So, when we depend about dependence on Krishna or surrender to Krishna, it’s not a stereotype. So, at our level the practical thing on which we can implement surrender is by accepting what is favourable and rejecting that which is unfavourable, and what will be favourable and what will be unfavourable – That we will have to use our intelligence, we have to understand the awareness of time, place and circumstance and decide that.

Now in our endeavours it is that our endeavours are also an expression of our devotion. For example when we are chanting, should we just depend on Krishna or should we try to concentrate while chanting. Concentrating is the way we express our desire for Krishna, and sometimes despite our best effort – We are trying to concentrate but we are not able to concentrate. We can call out to Krishna, ‘Please help.’ That is also one way, but it’s not that trying to depend on Krishna and concentrating – The two are opposite. Both go together. We concentrate as much as we can, and then we pray to Krishna also for help.

When Yasoda Mayi tied Krishna it was two fingers short. First was her endeavour and the second was Krishna’s mercy. So, in that sense she endeavoured as much as she could. Similarly it’s not that we should think that I am depending on my efforts or I am depending on Krishna’s efforts. We should focus on that – I have to do my best in whatever I do, and after I have done my best – Now what is my best I may not be able to know immediately, but in a reasonable way I can understand – It’s like lifting weights. If I have a capacity to lift say 20 kg weights and I start lifting 21, I can start feeling the strain. If I lift 22. It’s unbearable. So, overall we can know what is our capacity? We endeavour according to our capacity, and then if things work out then it is wonderful. That is why Krishna is reciprocating. If things are not working out that is one more impetus to call out Krishna more and depend on him more.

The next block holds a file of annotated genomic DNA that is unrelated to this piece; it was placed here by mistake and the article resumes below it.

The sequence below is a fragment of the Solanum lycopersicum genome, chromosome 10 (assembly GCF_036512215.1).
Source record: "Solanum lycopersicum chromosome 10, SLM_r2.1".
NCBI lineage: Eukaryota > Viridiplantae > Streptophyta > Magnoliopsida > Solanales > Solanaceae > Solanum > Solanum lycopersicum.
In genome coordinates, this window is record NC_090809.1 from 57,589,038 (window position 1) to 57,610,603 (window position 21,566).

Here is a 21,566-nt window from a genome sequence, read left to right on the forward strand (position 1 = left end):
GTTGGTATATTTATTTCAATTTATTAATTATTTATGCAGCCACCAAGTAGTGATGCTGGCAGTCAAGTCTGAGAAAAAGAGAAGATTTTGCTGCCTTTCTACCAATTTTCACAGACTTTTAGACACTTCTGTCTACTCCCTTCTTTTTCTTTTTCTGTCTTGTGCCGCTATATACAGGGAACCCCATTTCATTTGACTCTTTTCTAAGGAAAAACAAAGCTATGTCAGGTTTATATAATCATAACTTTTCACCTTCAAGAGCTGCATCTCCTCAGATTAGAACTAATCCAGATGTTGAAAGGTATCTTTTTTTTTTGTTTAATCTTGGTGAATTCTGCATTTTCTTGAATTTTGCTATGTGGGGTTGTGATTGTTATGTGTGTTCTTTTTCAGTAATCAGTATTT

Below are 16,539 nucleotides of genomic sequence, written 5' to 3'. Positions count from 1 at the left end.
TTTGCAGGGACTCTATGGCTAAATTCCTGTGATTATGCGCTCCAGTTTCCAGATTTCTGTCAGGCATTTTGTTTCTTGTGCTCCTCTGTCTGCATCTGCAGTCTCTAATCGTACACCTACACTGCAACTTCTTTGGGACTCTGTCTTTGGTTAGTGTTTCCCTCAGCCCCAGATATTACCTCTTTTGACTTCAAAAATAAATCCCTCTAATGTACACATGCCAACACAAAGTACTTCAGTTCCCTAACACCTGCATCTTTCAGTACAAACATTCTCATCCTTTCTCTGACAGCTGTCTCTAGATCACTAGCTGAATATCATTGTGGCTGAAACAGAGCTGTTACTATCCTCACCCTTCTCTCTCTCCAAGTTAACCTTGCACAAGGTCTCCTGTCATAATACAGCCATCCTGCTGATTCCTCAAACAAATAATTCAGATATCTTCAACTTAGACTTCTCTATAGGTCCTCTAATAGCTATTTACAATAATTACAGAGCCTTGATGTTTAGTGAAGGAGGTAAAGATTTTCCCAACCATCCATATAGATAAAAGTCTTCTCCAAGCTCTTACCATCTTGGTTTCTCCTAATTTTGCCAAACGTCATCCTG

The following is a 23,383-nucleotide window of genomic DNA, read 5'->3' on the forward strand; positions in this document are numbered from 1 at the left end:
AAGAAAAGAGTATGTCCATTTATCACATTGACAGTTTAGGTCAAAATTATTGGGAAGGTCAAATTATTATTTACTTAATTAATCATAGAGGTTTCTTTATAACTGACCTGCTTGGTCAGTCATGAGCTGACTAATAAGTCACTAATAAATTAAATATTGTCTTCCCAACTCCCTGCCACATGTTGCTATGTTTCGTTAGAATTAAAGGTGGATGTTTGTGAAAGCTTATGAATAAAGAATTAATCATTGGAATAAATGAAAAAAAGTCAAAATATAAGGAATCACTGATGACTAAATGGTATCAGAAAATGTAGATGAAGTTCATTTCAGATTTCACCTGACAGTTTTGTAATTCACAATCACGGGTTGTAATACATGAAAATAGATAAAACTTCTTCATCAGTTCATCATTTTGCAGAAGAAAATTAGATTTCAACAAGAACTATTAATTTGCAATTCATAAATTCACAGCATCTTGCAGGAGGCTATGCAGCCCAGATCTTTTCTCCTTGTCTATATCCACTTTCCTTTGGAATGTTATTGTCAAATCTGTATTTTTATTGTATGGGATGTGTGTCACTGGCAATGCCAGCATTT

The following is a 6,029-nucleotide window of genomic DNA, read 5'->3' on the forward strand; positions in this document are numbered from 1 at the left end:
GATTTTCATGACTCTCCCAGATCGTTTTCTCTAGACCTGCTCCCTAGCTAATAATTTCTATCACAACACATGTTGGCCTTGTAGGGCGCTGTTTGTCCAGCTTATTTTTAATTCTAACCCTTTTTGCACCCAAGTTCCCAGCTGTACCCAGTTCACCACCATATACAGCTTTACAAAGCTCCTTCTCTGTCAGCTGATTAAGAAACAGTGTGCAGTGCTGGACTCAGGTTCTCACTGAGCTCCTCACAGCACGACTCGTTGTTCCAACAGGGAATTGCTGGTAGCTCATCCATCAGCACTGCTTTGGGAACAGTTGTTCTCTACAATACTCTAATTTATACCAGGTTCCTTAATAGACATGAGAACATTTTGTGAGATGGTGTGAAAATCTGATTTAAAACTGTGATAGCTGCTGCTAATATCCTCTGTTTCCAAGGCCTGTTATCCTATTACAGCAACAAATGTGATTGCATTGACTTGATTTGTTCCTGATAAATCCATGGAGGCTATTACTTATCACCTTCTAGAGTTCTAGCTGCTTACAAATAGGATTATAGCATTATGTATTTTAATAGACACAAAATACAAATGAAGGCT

So, rather than focussing so much on dependence because dependence is a disposition – We can focus more on the action part. Am I doing that which is favourable, and am I avoiding that which is unfavourable? If you are doing that, that will develop our relationship with Krishna and once the relationship is developed then this feeling of dependence will naturally come.

So, in a sense we don’t have to make the whole concept of – Because this dependence and saranagati and all these can sound very lofty concepts. We can see it very practically that, Ok if I have a relationship with someone, or if I want to develop a relationship with someone – Now what do I do? I know certain things which are favourable, and things which are unfavourable for the relationship. So, if I have my spouse, I know that she doesn’t like this. If I do that he is going to get upset. If she likes something – If I do that, the he or she will be happy. So then – It’s not that everything we necessarily do according to what others want us to do, but it is just that that awareness is there – It’s not – ‘Oh do I love her. Does she love me?’ It’s all in the mind. The love is expressed through actions. So, like that similarly we can focus on – For developing relationships wha you do? Do something practical, and by doing the practical the internal will also come gradually.